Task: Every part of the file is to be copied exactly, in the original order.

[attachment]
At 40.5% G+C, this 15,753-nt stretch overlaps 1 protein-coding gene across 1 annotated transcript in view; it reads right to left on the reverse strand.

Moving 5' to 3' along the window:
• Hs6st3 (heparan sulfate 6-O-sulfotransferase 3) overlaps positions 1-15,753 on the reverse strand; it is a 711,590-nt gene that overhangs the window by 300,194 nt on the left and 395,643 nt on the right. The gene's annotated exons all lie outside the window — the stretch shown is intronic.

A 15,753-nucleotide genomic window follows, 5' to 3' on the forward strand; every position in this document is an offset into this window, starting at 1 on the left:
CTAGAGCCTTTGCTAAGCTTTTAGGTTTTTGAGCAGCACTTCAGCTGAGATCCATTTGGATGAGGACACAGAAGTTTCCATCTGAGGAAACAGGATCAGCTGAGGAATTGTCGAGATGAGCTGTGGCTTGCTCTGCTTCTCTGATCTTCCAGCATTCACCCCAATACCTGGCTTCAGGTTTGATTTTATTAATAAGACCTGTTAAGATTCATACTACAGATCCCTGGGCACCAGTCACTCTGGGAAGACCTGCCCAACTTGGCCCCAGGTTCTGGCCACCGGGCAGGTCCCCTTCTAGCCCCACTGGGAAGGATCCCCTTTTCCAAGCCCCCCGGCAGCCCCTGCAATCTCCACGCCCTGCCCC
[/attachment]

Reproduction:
At 40.5% G+C, this 15,753-nt stretch overlaps 1 protein-coding gene across 1 annotated transcript in view; it reads right to left on the reverse strand.

Moving 5' to 3' along the window:
• Hs6st3 (heparan sulfate 6-O-sulfotransferase 3) overlaps positions 1-15,753 on the reverse strand; it is a 711,590-nt gene that overhangs the window by 300,194 nt on the left and 395,643 nt on the right. The gene's annotated exons all lie outside the window — the stretch shown is intronic.

A 15,753-nucleotide genomic window follows, 5' to 3' on the forward strand; every position in this document is an offset into this window, starting at 1 on the left:
CTAGAGCCTTTGCTAAGCTTTTAGGTTTTTGAGCAGCACTTCAGCTGAGATCCATTTGGATGAGGACACAGAAGTTTCCATCTGAGGAAACAGGATCAGCTGAGGAATTGTCGAGATGAGCTGTGGCTTGCTCTGCTTCTCTGATCTTCCAGCATTCACCCCAATACCTGGCTTCAGGTTTGATTTTATTAATAAGACCTGTTAAGATTCATACTACAGATCCCTGGGCACCAGTCACTCTGGGAAGACCTGCCCAACTTGGCCCCAGGTTCTGGCCACCGGGCAGGTCCCCTTCTAGCCCCACTGGGAAGGATCCCCTTTTCCAAGCCCCCCGGCAGCCCCTGCAATCTCCACGCCCTGCCCC